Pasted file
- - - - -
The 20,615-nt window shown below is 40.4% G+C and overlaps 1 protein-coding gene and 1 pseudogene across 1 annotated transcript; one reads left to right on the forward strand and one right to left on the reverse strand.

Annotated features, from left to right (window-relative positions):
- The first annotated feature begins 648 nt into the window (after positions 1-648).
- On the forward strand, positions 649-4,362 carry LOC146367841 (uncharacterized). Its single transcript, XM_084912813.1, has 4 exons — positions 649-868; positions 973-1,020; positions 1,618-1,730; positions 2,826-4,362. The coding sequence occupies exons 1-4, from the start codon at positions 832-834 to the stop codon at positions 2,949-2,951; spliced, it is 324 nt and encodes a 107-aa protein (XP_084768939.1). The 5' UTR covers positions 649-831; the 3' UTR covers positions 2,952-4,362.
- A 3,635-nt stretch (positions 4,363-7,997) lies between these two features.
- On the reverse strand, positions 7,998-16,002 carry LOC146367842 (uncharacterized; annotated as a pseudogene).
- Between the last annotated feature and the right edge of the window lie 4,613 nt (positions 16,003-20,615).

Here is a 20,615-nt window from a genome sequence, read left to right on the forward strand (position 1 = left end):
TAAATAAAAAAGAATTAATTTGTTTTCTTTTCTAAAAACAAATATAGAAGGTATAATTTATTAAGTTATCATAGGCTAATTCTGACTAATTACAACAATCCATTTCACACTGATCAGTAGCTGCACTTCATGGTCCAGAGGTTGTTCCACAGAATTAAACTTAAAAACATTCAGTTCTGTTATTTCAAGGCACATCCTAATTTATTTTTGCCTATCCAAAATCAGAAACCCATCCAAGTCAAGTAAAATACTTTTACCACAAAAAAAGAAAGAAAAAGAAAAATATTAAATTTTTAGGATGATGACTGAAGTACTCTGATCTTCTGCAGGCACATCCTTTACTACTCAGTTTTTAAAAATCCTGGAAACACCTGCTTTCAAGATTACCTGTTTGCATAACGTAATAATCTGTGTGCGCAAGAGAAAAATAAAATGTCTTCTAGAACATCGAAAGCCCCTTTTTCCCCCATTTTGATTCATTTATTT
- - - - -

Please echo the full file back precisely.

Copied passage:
The 20,615-nt window shown below is 40.4% G+C and overlaps 1 protein-coding gene and 1 pseudogene across 1 annotated transcript; one reads left to right on the forward strand and one right to left on the reverse strand.

Annotated features, from left to right (window-relative positions):
- The first annotated feature begins 648 nt into the window (after positions 1-648).
- On the forward strand, positions 649-4,362 carry LOC146367841 (uncharacterized). Its single transcript, XM_084912813.1, has 4 exons — positions 649-868; positions 973-1,020; positions 1,618-1,730; positions 2,826-4,362. The coding sequence occupies exons 1-4, from the start codon at positions 832-834 to the stop codon at positions 2,949-2,951; spliced, it is 324 nt and encodes a 107-aa protein (XP_084768939.1). The 5' UTR covers positions 649-831; the 3' UTR covers positions 2,952-4,362.
- A 3,635-nt stretch (positions 4,363-7,997) lies between these two features.
- On the reverse strand, positions 7,998-16,002 carry LOC146367842 (uncharacterized; annotated as a pseudogene).
- Between the last annotated feature and the right edge of the window lie 4,613 nt (positions 16,003-20,615).

Here is a 20,615-nt window from a genome sequence, read left to right on the forward strand (position 1 = left end):
TAAATAAAAAAGAATTAATTTGTTTTCTTTTCTAAAAACAAATATAGAAGGTATAATTTATTAAGTTATCATAGGCTAATTCTGACTAATTACAACAATCCATTTCACACTGATCAGTAGCTGCACTTCATGGTCCAGAGGTTGTTCCACAGAATTAAACTTAAAAACATTCAGTTCTGTTATTTCAAGGCACATCCTAATTTATTTTTGCCTATCCAAAATCAGAAACCCATCCAAGTCAAGTAAAATACTTTTACCACAAAAAAAGAAAGAAAAAGAAAAATATTAAATTTTTAGGATGATGACTGAAGTACTCTGATCTTCTGCAGGCACATCCTTTACTACTCAGTTTTTAAAAATCCTGGAAACACCTGCTTTCAAGATTACCTGTTTGCATAACGTAATAATCTGTGTGCGCAAGAGAAAAATAAAATGTCTTCTAGAACATCGAAAGCCCCTTTTTCCCCCATTTTGATTCATTTATTT